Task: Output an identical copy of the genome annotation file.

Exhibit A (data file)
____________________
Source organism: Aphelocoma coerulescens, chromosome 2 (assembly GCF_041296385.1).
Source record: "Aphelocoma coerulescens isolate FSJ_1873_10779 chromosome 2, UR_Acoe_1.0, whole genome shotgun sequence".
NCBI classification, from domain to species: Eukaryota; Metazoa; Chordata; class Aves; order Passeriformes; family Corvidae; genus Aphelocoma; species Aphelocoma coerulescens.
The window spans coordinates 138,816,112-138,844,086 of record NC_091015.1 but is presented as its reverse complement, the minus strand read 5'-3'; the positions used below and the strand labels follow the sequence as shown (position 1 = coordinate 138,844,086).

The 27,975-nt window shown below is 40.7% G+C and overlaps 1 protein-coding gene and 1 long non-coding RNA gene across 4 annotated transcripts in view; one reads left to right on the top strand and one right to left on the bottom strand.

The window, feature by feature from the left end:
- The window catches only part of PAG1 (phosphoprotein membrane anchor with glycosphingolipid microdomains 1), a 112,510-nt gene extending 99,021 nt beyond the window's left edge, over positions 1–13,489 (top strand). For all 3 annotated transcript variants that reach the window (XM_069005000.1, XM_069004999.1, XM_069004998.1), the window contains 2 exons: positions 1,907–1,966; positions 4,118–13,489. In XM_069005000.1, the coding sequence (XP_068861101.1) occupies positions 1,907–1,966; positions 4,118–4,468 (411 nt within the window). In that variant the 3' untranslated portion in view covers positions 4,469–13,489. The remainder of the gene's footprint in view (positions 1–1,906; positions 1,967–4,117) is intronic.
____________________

Source organism: Aphelocoma coerulescens, chromosome 2 (assembly GCF_041296385.1).
Source record: "Aphelocoma coerulescens isolate FSJ_1873_10779 chromosome 2, UR_Acoe_1.0, whole genome shotgun sequence".
NCBI classification, from domain to species: Eukaryota; Metazoa; Chordata; class Aves; order Passeriformes; family Corvidae; genus Aphelocoma; species Aphelocoma coerulescens.
The window spans coordinates 138,816,112-138,844,086 of record NC_091015.1 but is presented as its reverse complement, the minus strand read 5'-3'; the positions used below and the strand labels follow the sequence as shown (position 1 = coordinate 138,844,086).

The 27,975-nt window shown below is 40.7% G+C and overlaps 1 protein-coding gene and 1 long non-coding RNA gene across 4 annotated transcripts in view; one reads left to right on the top strand and one right to left on the bottom strand.

The window, feature by feature from the left end:
- The window catches only part of PAG1 (phosphoprotein membrane anchor with glycosphingolipid microdomains 1), a 112,510-nt gene extending 99,021 nt beyond the window's left edge, over positions 1–13,489 (top strand). For all 3 annotated transcript variants that reach the window (XM_069005000.1, XM_069004999.1, XM_069004998.1), the window contains 2 exons: positions 1,907–1,966; positions 4,118–13,489. In XM_069005000.1, the coding sequence (XP_068861101.1) occupies positions 1,907–1,966; positions 4,118–4,468 (411 nt within the window). In that variant the 3' untranslated portion in view covers positions 4,469–13,489. The remainder of the gene's footprint in view (positions 1–1,906; positions 1,967–4,117) is intronic.